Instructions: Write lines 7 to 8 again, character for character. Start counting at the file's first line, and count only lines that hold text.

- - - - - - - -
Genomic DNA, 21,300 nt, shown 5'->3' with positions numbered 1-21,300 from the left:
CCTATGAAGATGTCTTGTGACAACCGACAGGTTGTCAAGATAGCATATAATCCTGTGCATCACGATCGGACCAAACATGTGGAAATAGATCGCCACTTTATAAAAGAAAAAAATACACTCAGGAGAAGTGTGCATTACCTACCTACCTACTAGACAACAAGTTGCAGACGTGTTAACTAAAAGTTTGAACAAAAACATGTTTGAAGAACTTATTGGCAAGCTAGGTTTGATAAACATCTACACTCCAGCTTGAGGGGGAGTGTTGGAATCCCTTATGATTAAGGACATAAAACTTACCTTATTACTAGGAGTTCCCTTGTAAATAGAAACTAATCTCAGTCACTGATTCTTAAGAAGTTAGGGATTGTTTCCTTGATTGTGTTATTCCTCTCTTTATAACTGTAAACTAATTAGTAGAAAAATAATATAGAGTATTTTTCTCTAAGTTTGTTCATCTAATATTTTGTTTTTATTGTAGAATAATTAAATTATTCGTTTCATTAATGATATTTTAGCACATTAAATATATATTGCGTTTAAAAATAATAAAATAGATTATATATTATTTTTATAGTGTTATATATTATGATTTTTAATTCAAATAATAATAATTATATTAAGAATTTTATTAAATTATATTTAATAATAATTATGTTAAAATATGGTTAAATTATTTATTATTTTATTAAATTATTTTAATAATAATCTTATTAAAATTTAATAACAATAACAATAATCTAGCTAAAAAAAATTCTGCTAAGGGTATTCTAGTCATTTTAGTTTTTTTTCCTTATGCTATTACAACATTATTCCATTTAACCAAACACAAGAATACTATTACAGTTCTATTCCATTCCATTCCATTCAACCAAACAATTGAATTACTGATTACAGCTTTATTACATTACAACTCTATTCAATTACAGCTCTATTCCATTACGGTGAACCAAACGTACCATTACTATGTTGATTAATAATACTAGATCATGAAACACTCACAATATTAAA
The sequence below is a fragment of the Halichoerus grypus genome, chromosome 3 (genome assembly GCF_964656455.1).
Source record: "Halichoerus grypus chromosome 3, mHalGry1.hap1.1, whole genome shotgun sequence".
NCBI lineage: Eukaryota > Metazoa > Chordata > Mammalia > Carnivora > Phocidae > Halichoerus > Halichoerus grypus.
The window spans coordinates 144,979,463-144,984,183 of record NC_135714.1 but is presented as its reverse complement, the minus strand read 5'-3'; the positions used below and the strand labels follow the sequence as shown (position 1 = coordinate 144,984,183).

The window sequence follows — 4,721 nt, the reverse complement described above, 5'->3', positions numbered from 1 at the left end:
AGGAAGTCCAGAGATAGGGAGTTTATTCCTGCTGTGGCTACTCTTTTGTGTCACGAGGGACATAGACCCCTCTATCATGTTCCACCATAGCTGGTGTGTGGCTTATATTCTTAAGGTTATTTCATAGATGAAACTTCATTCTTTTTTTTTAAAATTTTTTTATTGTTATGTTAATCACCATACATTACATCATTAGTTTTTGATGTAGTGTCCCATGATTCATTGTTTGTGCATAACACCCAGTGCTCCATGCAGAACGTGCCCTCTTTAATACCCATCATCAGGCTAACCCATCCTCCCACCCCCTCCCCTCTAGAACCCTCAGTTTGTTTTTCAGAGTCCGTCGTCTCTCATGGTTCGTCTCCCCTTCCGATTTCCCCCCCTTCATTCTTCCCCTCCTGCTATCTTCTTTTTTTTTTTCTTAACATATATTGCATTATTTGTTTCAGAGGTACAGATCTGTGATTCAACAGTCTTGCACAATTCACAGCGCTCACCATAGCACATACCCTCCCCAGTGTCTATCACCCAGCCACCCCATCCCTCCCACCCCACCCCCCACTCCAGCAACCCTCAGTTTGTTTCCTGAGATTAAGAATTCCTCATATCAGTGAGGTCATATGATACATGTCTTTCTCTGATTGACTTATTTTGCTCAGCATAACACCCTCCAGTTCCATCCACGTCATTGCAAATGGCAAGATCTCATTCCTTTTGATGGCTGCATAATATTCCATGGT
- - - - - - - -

The window sequence follows — 4,721 nt, the reverse complement described above, 5'->3', positions numbered from 1 at the left end:
AGGAAGTCCAGAGATAGGGAGTTTATTCCTGCTGTGGCTACTCTTTTGTGTCACGAGGGACATAGACCCCTCTATCATGTTCCACCATAGCTGGTGTGTGGCTTATATTCTTAAGGTTATTTCATAGATGAAACTTCATTCTTTTTTTTTAAAATTTTTTTATTGTTATGTTAATCACCATACATTACATCATTAGTTTTTGATGTAGTGTCCCATGATTCATTGTTTGTGCATAACACCCAGTGCTCCATGCAGAACGTGCCCTCTTTAATACCCATCATCAGGCTAACCCATCCTCCCACCCCCTCCCCTCTAGAACCCTCAGTTTGTTTTTCAGAGTCCGTCGTCTCTCATGGTTCGTCTCCCCTTCCGATTTCCCCCCCTTCATTCTTCCCCTCCTGCTATCTTCTTTTTTTTTTTCTTAACATATATTGCATTATTTGTTTCAGAGGTACAGATCTGTGATTCAACAGTCTTGCACAATTCACAGCGCTCACCATAGCACATACCCTCCCCAGTGTCTATCACCCAGCCACCCCATCCCTCCCACCCCACCCCCCACTCCAGCAACCCTCAGTTTGTTTCCTGAGATTAAGAATTCCTCATATCAGTGAGGTCATATGATACATGTCTTTCTCTGATTGACTTATTTTGCTCAGCATAACACCCTCCAGTTCCATCCACGTCATTGCAAATGGCAAGATCTCATTCCTTTTGATGGCTGCATAATATTCCATGGT